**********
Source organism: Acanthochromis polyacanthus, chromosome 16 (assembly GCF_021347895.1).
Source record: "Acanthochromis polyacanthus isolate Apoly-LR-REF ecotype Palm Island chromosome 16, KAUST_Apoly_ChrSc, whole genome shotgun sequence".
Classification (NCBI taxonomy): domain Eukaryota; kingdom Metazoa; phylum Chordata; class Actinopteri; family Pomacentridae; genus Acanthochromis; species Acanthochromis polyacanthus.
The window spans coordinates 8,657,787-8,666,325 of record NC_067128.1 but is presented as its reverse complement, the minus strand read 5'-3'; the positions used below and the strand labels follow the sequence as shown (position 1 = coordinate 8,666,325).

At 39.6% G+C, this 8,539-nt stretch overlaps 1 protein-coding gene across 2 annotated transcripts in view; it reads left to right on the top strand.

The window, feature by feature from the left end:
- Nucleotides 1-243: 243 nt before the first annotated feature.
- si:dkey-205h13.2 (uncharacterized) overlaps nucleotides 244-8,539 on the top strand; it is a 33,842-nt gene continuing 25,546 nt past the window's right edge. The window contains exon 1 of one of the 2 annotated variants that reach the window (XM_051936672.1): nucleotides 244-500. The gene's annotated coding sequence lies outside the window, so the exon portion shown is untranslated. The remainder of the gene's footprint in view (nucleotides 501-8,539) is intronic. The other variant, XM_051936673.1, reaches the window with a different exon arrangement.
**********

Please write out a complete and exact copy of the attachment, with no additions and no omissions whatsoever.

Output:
Source organism: Acanthochromis polyacanthus, chromosome 16 (assembly GCF_021347895.1).
Source record: "Acanthochromis polyacanthus isolate Apoly-LR-REF ecotype Palm Island chromosome 16, KAUST_Apoly_ChrSc, whole genome shotgun sequence".
Classification (NCBI taxonomy): domain Eukaryota; kingdom Metazoa; phylum Chordata; class Actinopteri; family Pomacentridae; genus Acanthochromis; species Acanthochromis polyacanthus.
The window spans coordinates 8,657,787-8,666,325 of record NC_067128.1 but is presented as its reverse complement, the minus strand read 5'-3'; the positions used below and the strand labels follow the sequence as shown (position 1 = coordinate 8,666,325).

At 39.6% G+C, this 8,539-nt stretch overlaps 1 protein-coding gene across 2 annotated transcripts in view; it reads left to right on the top strand.

The window, feature by feature from the left end:
- Nucleotides 1-243: 243 nt before the first annotated feature.
- si:dkey-205h13.2 (uncharacterized) overlaps nucleotides 244-8,539 on the top strand; it is a 33,842-nt gene continuing 25,546 nt past the window's right edge. The window contains exon 1 of one of the 2 annotated variants that reach the window (XM_051936672.1): nucleotides 244-500. The gene's annotated coding sequence lies outside the window, so the exon portion shown is untranslated. The remainder of the gene's footprint in view (nucleotides 501-8,539) is intronic. The other variant, XM_051936673.1, reaches the window with a different exon arrangement.